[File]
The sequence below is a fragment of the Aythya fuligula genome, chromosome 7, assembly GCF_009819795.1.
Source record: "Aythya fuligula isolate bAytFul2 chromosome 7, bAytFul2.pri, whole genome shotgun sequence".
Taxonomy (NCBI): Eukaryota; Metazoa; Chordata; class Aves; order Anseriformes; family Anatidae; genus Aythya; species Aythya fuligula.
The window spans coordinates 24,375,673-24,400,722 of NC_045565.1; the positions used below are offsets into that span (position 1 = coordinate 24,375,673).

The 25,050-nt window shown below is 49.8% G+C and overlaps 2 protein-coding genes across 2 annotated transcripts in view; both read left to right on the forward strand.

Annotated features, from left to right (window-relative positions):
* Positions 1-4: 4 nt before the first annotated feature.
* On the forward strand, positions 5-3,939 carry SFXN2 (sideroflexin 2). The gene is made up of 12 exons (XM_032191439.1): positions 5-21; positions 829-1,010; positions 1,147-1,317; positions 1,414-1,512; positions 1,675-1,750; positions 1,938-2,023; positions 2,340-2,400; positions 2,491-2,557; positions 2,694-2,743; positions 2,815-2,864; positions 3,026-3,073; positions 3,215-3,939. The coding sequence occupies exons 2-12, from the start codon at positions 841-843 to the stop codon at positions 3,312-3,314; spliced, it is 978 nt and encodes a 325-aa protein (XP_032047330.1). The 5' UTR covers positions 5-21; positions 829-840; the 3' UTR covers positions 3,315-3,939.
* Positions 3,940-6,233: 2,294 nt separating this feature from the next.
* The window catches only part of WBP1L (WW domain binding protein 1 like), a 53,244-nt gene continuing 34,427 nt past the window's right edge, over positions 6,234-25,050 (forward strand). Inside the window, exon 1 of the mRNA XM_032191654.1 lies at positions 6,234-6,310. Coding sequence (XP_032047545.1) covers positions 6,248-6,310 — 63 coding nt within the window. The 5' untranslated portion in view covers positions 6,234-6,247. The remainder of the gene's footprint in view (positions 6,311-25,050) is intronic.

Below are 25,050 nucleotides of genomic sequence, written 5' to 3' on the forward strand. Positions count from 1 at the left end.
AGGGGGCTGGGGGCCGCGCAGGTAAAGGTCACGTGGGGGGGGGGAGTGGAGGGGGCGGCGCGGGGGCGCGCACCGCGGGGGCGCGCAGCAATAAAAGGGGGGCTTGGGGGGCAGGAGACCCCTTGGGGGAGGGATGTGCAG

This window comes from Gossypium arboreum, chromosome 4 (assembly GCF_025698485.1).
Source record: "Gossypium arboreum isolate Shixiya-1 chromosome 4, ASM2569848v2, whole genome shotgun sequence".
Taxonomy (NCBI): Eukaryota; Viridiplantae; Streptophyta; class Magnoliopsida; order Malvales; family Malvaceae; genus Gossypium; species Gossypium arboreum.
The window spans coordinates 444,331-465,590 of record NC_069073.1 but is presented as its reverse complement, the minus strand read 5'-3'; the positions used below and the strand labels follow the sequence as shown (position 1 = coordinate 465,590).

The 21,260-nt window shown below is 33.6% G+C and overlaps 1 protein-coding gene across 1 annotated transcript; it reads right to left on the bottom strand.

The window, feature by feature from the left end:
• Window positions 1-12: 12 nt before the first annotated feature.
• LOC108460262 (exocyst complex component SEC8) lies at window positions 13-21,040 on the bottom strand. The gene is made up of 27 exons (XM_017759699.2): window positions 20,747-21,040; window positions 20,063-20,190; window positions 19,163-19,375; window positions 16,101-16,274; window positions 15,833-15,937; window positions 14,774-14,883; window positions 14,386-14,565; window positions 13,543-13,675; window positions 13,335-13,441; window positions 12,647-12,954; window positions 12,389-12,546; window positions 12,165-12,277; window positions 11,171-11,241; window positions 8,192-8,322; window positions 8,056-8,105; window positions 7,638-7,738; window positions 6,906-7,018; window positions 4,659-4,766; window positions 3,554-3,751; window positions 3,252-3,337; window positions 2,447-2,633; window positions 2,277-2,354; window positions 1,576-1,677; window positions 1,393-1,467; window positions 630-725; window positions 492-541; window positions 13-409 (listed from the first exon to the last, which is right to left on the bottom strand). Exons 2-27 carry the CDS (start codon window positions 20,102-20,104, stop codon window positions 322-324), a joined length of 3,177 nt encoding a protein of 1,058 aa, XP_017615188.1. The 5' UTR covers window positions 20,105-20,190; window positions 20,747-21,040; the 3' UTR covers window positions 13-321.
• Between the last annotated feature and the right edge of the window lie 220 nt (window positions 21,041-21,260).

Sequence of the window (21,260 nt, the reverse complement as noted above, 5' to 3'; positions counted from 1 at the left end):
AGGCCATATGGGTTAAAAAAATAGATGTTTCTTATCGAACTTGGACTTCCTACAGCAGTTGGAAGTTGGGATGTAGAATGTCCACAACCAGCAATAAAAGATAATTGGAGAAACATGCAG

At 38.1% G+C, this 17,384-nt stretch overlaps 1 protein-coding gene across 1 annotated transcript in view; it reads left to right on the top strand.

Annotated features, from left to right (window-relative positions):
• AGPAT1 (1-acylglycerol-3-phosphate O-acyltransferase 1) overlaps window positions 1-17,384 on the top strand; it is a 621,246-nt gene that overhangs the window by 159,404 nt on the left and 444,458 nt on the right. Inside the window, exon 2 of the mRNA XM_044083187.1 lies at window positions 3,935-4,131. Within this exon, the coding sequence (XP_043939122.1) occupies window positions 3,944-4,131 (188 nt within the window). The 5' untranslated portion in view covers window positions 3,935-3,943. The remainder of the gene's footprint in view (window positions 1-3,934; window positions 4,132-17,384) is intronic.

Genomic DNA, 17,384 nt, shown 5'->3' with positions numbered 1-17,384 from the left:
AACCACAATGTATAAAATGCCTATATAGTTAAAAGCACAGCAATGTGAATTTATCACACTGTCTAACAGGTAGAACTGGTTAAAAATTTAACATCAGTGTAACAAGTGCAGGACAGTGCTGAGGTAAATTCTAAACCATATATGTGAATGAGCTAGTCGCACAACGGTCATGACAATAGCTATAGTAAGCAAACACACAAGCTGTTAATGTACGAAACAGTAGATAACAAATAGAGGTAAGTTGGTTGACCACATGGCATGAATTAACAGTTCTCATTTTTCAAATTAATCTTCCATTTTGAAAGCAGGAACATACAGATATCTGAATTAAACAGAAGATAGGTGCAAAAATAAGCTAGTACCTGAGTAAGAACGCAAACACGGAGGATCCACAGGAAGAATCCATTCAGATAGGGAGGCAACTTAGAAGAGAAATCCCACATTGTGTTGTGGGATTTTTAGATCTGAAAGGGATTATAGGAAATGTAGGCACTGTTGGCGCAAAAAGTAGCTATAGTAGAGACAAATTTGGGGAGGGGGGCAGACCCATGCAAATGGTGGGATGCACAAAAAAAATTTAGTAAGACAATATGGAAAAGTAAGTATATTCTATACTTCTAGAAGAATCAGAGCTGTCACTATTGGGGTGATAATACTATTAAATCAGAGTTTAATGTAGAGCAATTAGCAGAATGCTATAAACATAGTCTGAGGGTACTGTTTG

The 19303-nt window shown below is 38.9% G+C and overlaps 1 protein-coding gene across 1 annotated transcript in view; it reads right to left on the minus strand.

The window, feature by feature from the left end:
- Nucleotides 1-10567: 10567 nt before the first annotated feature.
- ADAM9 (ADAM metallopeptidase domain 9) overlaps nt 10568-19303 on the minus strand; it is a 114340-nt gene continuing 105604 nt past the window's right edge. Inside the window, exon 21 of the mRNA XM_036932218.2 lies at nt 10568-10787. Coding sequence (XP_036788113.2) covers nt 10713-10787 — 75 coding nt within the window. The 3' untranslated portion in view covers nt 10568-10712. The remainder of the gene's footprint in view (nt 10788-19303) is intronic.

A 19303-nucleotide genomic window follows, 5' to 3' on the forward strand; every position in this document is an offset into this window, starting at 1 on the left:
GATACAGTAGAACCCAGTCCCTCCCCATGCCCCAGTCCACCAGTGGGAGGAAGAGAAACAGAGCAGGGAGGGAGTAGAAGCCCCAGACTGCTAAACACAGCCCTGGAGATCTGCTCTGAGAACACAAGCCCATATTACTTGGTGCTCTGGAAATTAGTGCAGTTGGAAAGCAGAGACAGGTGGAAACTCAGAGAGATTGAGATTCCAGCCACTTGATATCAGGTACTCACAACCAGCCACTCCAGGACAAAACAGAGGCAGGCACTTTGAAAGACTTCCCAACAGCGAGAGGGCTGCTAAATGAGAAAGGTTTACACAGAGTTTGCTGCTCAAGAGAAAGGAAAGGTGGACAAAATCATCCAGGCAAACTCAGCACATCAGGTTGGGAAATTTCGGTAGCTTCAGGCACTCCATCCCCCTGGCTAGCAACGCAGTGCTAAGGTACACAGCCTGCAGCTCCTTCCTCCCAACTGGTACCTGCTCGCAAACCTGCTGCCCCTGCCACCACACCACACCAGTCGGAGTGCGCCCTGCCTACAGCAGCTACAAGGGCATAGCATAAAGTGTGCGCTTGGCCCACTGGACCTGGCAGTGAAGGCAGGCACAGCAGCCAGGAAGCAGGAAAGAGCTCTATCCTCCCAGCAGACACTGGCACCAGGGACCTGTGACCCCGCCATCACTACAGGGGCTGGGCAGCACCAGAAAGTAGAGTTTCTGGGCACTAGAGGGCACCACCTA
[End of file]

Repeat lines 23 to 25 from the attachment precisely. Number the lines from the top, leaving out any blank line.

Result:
AGGCCATATGGGTTAAAAAAATAGATGTTTCTTATCGAACTTGGACTTCCTACAGCAGTTGGAAGTTGGGATGTAGAATGTCCACAACCAGCAATAAAAGATAATTGGAGAAACATGCAG

At 38.1% G+C, this 17,384-nt stretch overlaps 1 protein-coding gene across 1 annotated transcript in view; it reads left to right on the top strand.

Annotated features, from left to right (window-relative positions):